by Catherine Gildiner
Published by Knopf Canada
486 pages, 2005
Messing With Minds
Reviewed by Cherie Thiessen
There's a whole lot more going on in Catherine Gildiner's Seduction than mere murder. The author has woven a mystery around none other than Darwin, Freud and his daughter, Anna. When the story begins, Anna is old but still very much alive and kicking. What's fact in this book and what's fiction? While it's obvious that the two main characters are the creation of the author, how many of the events alluded to really happened? It's enough to send readers off to the libraries and into search engines in their eagerness to discover what is true and what isn't. This is a good thing.
So I uncovered the fact that Anna Freud, Sigmund's beloved and devoted daughter, died in 1982 and in her own way did as much for children in psychoanalysis as did Freud for adults. In this tale, though, Anna is still very much alive. Some facts in the book seem to closely parallel truth. Anna really was analyzed by her father from 1918 to 1922. She did nurse him through his long illness and she did champion his reputation and his research with bulldog tenacity. She never did marry. The jacket cover shows a perfect photo of the famous man himself with daughter Anna on his arm.
Books like this require a huge amount of research on the part of the writer, but Gildiner is no fool. She did her own doctoral thesis on the influence of Darwin on Freud and has been a clinical psychologist in private practice in Toronto for many years, as well as a popular psychological advice columnist for Chatelaine magazine. The topic is a good choice, therefore, for her first foray into fiction. (Her other published work is a memoir, Too Close to the Falls.)
When she writes of what she knows, credibility is totally there. We feel we are in self assured hands. If we can get a lesson on psychoanalysis and some additional background on Freud's life and his relationship to Charles Darwin thrown in with our engrossing murder mystery, why wouldn't we read happily? It appears to be a winning combination, especially with an opening sentence like: "It's really embarrassing to admit, but I forget why I killed my husband."
But while I greatly enjoyed the information on the Darwin/Freud connection and the imagination of the writer in plotting this imaginative foray, I was disappointed in the characters of Kate and Jackie and much of the dialogue between them. Kate is an ex-con, after nine years she is out of jail briefly in order to help investigate the director of the Freud academy, a man who appears hell bent on destroying the reputation of Sigmund Freud. Chosen because she has spent her years in jail studying the writings and letters of Freud and becoming an expert on him, Kate is the obvious one to link up with this womanizing director and find out what he is about to unleash on the world.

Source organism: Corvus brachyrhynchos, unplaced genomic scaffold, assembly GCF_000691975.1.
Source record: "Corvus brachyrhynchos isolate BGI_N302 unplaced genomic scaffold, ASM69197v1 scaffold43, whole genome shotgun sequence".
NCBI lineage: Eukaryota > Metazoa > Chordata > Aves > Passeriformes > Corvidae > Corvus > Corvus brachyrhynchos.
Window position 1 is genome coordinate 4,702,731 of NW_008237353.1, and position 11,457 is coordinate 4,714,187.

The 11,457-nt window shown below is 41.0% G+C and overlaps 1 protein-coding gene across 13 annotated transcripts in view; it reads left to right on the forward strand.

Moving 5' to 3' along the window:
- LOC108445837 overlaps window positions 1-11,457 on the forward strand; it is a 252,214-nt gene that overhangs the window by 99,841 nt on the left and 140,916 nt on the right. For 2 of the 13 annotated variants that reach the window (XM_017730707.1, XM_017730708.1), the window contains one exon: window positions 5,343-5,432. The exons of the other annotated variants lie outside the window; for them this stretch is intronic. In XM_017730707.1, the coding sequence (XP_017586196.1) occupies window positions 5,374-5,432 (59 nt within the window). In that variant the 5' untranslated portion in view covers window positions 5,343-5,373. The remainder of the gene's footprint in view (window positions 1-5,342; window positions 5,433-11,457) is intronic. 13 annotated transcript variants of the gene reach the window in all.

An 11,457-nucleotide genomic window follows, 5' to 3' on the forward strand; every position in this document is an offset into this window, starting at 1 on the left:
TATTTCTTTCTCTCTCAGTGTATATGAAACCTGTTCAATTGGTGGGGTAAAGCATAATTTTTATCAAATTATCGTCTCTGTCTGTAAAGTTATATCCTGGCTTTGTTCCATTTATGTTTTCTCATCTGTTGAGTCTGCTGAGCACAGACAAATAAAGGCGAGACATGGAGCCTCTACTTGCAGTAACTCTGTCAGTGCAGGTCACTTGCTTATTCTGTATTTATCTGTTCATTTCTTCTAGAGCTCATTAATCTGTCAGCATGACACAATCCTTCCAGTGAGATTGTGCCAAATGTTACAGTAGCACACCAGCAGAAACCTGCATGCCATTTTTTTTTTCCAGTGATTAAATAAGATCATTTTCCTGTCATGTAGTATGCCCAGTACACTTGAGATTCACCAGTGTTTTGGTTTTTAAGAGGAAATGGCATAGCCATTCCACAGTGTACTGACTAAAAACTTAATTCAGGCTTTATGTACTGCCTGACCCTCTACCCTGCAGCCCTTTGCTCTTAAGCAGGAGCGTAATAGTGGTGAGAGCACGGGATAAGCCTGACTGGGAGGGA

Partnered up with a bulldog with the improbable first name of Jackie, she travels from Toronto to Vienna to London and New York as both attempt to discover what information this director has that he threatens will make psychoanalysis obsolete. En route there is the odd murder or two.
Jackie has many problems of his own. He's been in prison for most of his life but now is a private inspector par excellence, with his own very efficient staff of sleuths. One of his problems is that readers won't buy him. He shouts out lines like: "Don't get me wrong. I'm all for polymorphous perversity -- always have been. The problem with Freud is he's a city-slicker momma's boy who never got out of the study." Then there's a private but loud discussion about murder most foul in the back of the taxi, to which the taxi driver is party. Speaking loudly may be part of the character of tough Jackie the jailbird, but shouting out private business in public does not fit with the image of intelligence we are supposed to have of him.
Kay's meeting with Anna at the end is another area where credibility is strained. We are unable to swallow the naiveté of the sleuth who knows what's coming but hasn't got a contingency plan.
Because of these inconsistencies I would find myself engrossed in the plot, only to come up short from time to time shaking my head in exasperation, irritated by out-of-character dialogue and actions, much of this coming at the end. The pat blackmail ending nearly did me in. There's also the realization that that gripping first line in the book is invalid, stemming from the author's search for a good opener rather than from the character. Kate has not forgotten for one minute why she killed her husband. The violent past clings to her like a demon waiting to be exorcised. But not a word more. Read Seduction for the nonfiction instead and you'll be fine. | June 2005
Cherie Thiessen has been a scriptwriter, playwright, creative writing instructor and -- for the past 10 years -- a travel writer and book reviewer. She was the review columnist for Focus on Women Magazine for eight years and has also written numerous reviews for magazines including Monday Magazine, Pacific Yachting, Cottage Magazine, The Driftwood News, Linnear Reflections and Douglas College's Event Magazine.